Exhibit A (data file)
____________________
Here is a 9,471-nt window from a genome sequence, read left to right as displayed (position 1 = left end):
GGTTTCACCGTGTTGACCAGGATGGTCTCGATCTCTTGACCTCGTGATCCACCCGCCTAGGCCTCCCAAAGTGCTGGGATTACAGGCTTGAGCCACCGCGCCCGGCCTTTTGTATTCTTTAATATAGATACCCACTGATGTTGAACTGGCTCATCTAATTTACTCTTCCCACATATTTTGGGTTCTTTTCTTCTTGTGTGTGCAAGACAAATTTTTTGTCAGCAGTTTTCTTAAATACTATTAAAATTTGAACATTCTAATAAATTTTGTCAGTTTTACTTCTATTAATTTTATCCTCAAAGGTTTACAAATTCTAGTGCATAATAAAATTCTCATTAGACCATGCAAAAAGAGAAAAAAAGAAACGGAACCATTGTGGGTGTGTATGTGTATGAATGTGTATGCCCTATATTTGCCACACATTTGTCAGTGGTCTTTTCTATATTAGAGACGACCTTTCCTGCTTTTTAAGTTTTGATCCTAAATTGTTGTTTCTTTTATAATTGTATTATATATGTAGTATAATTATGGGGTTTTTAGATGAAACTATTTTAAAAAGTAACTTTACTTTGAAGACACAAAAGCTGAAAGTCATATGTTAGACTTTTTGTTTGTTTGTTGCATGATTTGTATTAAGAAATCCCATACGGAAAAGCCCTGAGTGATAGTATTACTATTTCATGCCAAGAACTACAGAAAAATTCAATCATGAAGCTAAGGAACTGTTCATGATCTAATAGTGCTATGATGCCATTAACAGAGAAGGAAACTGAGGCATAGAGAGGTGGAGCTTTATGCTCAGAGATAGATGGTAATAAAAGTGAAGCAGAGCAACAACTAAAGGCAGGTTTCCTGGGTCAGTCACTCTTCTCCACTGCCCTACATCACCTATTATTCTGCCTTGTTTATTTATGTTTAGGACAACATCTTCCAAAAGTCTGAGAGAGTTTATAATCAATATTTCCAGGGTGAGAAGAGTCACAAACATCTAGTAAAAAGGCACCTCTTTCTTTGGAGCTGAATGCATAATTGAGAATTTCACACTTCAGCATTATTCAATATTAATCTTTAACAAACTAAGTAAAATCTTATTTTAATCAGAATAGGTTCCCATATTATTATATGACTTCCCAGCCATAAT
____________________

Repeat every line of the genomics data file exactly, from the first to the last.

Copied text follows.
Here is a 9,471-nt window from a genome sequence, read left to right as displayed (position 1 = left end):
GGTTTCACCGTGTTGACCAGGATGGTCTCGATCTCTTGACCTCGTGATCCACCCGCCTAGGCCTCCCAAAGTGCTGGGATTACAGGCTTGAGCCACCGCGCCCGGCCTTTTGTATTCTTTAATATAGATACCCACTGATGTTGAACTGGCTCATCTAATTTACTCTTCCCACATATTTTGGGTTCTTTTCTTCTTGTGTGTGCAAGACAAATTTTTTGTCAGCAGTTTTCTTAAATACTATTAAAATTTGAACATTCTAATAAATTTTGTCAGTTTTACTTCTATTAATTTTATCCTCAAAGGTTTACAAATTCTAGTGCATAATAAAATTCTCATTAGACCATGCAAAAAGAGAAAAAAAGAAACGGAACCATTGTGGGTGTGTATGTGTATGAATGTGTATGCCCTATATTTGCCACACATTTGTCAGTGGTCTTTTCTATATTAGAGACGACCTTTCCTGCTTTTTAAGTTTTGATCCTAAATTGTTGTTTCTTTTATAATTGTATTATATATGTAGTATAATTATGGGGTTTTTAGATGAAACTATTTTAAAAAGTAACTTTACTTTGAAGACACAAAAGCTGAAAGTCATATGTTAGACTTTTTGTTTGTTTGTTGCATGATTTGTATTAAGAAATCCCATACGGAAAAGCCCTGAGTGATAGTATTACTATTTCATGCCAAGAACTACAGAAAAATTCAATCATGAAGCTAAGGAACTGTTCATGATCTAATAGTGCTATGATGCCATTAACAGAGAAGGAAACTGAGGCATAGAGAGGTGGAGCTTTATGCTCAGAGATAGATGGTAATAAAAGTGAAGCAGAGCAACAACTAAAGGCAGGTTTCCTGGGTCAGTCACTCTTCTCCACTGCCCTACATCACCTATTATTCTGCCTTGTTTATTTATGTTTAGGACAACATCTTCCAAAAGTCTGAGAGAGTTTATAATCAATATTTCCAGGGTGAGAAGAGTCACAAACATCTAGTAAAAAGGCACCTCTTTCTTTGGAGCTGAATGCATAATTGAGAATTTCACACTTCAGCATTATTCAATATTAATCTTTAACAAACTAAGTAAAATCTTATTTTAATCAGAATAGGTTCCCATATTATTATATGACTTCCCAGCCATAAT